For a taste of modern (and old Soviet) Russia, World Cup visitors should try these restaurants, markets, cafes and canteens, offering new twists on traditional Slavic cuisine – at affordable prices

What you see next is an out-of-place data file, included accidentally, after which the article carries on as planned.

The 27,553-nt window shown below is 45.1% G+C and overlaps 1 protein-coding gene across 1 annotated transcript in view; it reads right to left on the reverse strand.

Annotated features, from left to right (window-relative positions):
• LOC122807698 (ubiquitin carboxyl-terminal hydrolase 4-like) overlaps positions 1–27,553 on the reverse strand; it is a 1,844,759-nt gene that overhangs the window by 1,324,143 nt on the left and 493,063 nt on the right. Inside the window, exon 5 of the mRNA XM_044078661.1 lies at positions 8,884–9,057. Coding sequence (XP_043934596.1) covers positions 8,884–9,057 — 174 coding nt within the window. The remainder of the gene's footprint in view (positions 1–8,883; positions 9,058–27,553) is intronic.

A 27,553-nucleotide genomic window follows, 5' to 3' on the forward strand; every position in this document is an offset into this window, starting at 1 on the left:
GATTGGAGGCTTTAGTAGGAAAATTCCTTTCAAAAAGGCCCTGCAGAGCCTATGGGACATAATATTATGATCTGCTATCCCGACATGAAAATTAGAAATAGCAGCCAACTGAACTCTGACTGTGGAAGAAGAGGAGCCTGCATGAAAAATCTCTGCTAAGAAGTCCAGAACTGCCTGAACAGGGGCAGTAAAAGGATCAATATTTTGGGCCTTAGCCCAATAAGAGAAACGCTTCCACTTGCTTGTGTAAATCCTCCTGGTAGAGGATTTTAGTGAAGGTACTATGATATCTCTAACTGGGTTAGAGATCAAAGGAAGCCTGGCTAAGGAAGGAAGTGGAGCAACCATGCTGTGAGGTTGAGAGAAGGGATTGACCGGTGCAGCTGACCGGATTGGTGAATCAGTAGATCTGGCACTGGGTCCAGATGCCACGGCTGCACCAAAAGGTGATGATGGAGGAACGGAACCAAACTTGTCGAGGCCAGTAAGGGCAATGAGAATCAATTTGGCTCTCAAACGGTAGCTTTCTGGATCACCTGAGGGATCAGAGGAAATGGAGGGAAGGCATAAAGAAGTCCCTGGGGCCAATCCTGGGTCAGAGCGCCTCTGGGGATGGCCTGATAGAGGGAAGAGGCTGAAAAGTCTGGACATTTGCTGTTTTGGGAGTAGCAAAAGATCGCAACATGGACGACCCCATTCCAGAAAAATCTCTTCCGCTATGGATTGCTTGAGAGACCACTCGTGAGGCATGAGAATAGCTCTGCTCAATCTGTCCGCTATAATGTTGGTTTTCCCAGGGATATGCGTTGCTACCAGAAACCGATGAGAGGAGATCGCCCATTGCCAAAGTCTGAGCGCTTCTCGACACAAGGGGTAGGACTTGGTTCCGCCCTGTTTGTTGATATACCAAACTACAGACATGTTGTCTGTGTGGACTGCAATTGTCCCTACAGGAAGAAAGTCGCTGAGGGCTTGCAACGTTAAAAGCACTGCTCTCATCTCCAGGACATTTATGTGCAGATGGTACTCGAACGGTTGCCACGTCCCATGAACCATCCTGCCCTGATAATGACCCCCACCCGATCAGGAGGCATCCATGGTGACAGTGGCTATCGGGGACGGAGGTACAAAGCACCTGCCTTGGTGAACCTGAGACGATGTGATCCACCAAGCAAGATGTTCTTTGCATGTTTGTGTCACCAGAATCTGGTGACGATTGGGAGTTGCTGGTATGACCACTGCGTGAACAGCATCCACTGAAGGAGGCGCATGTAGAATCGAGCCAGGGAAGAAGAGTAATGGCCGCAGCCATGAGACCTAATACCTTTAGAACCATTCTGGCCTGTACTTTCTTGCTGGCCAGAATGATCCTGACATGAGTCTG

‘Moscow is in the middle of a food renaissance,” says Karina Baldry, a Muscovite chef and an author, now a Londoner. Whereas a decade ago rocket salads, Argentine steaks and sushi were all the rage, now – because of economic sanctions and a renewed patriotic mood – high calibre chefs are rediscovering their Slavic roots. They have started to use forgotten or newly created ingredients, such as local marbled beef and Russian mozzarella, and old cooking methods, involving the use of pechka ovens. For most Russians, eating out is still a special occasion, so even the most “democratic” places (a popular term to refer to more relaxed, less exclusive places) invest in expensive design, fabric napkins and table service. With some 12,000 restaurants in this sprawling city, we asked six Muscovite gourmands for their favourites.